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UK, China experts come together to battle Beijing's smog

By Wang Mengzhen | | Updated: 2017-01-06 11:14

UK, China experts come together to battle Beijing's smog

Professor Sir David Eastwood, Vice-Chancellor at the University of Birmingham, delivers a keynote speech during the joint workshop between the University of Birmingham and the Chinese Academy of Sciences in Beijing on Jan 5, 2017. [Photo provided to]

Researchers at the University of Birmingham have underlined the urgent need for Chinese megacities to identify sources that contribute to the lingering air pollution.

This comes as a consortium of seven UK universities, led by University of Birmingham, aims to address air pollution sources in Beijing. The research project, worth £2.6 million ($3.2 million), is in collaboration with leading Chinese institutes such the Chinese Academy of Sciences (CAS) and Tsinghua University.

Back in December 1952, the Great London Smog killed 4,000 people in the UK. Experts later revised the death toll to more than 12,000. At that time, Londoners were using coal as their main fuel as other energy sources were expensive due to the Second World War.

Despite the different geographic and social settings, Chinese scientists are eager to learn from the lessons London experienced half a century ago.

"The London smog in the 1950s was perhaps easier to deal with than the air pollution in Beijing today," William J. Bloss, Professor of Atmosphere Science at Birmingham, told China Daily website in Beijing. "It is related to the source being largely a single phenomenon of burning dirty coal with high sulfur content in the city for power generation, heating and industries."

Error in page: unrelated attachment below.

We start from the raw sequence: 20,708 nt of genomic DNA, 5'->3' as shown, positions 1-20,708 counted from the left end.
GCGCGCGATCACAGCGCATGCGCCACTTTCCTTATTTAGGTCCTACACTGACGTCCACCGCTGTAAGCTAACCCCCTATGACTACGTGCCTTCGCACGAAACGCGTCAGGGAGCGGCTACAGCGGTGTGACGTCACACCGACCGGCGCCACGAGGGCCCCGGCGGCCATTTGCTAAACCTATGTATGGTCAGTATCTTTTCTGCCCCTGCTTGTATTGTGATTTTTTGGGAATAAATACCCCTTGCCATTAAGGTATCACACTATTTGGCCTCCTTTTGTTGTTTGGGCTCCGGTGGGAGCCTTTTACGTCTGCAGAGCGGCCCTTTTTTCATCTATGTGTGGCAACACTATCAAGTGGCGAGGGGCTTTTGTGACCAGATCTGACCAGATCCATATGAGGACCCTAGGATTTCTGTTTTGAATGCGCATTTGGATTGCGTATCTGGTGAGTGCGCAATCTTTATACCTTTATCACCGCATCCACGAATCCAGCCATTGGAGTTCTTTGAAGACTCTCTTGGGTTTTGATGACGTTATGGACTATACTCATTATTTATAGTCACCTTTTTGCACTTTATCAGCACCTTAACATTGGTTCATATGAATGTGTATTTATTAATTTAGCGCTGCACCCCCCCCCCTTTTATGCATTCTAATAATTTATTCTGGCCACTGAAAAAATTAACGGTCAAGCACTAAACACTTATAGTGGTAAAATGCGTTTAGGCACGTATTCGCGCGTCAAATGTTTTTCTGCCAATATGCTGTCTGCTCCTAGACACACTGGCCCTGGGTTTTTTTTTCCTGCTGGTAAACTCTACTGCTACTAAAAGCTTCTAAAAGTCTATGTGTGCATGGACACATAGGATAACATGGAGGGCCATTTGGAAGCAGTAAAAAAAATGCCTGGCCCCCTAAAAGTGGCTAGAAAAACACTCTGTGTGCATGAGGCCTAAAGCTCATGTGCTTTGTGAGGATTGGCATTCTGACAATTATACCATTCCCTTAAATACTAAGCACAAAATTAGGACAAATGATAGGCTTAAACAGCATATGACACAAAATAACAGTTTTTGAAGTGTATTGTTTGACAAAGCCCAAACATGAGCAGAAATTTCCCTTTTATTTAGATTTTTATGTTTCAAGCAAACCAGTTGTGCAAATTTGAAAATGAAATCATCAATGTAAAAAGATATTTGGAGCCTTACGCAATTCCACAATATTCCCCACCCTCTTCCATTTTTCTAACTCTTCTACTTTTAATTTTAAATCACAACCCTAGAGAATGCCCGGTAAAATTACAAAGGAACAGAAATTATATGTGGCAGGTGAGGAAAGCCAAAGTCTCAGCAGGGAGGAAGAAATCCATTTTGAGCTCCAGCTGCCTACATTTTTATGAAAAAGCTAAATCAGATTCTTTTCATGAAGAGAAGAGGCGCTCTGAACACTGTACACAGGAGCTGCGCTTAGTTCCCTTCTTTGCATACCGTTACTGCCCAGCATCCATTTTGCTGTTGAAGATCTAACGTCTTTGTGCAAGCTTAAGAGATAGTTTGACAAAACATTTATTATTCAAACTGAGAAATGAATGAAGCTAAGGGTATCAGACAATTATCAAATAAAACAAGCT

"But nowadays we face air pollution problems with small particles and nitrogen dioxide. If we look back to source origins, we can identify industries, power generation, heating, vehicles and agricultural emissions," said Bloss. "It is a mixture of primary pollutants and secondary ones formed in the atmosphere."

"The challenge for Beijing is to understand how all these ingredients come together to generate the haze, and from that we can identify the best emission-control measures to improve the situation," added Bloss.

Launched last January, the project comprises major field observations in Beijing, with the latest one conducted in December. It will then be followed by laboratory and data analysis and numerical model simulations. The research, aiming to identify the concentrations and sources of urban pollution in Beijing, will continue until 2020.

UK, China experts come together to battle Beijing's smog

Sir David Eastwood, Vice-Chancellor at the University of Birmingham, meets with the press in Beijing on Jan 5, 2017. [Photo provided to]

So, after sorting out the pollutants, how could we tackle the problem?

"The first is legislation, namely the Clean Air Act; the second is better science which enables us to embrace newer and cleaner tech; the third is the heavy industries start to decline in the 1960s-70s," said Professor Sir David Eastwood, Vice-Chancellor at the University of Birmingham, reflecting on the three factors that led to the end of the Great London Smog.

"The key lies in the development of clean energy tools to cut coal emissions," said Professor Li Jinghai, former vice-president of CAS."A good case in point is that the new technique CAS has recently developed for rural people in Shandong province to replace the old coal burning boilers with more energy-efficient ones.

An inaugural workshop has been simultaneously launched in Beijing on Thursday for environmental specialists from Birmingham and CAS to discuss further collaboration in areas such as river ecosystems and using fossil research to better understand how past steps can tackle current climate issues.


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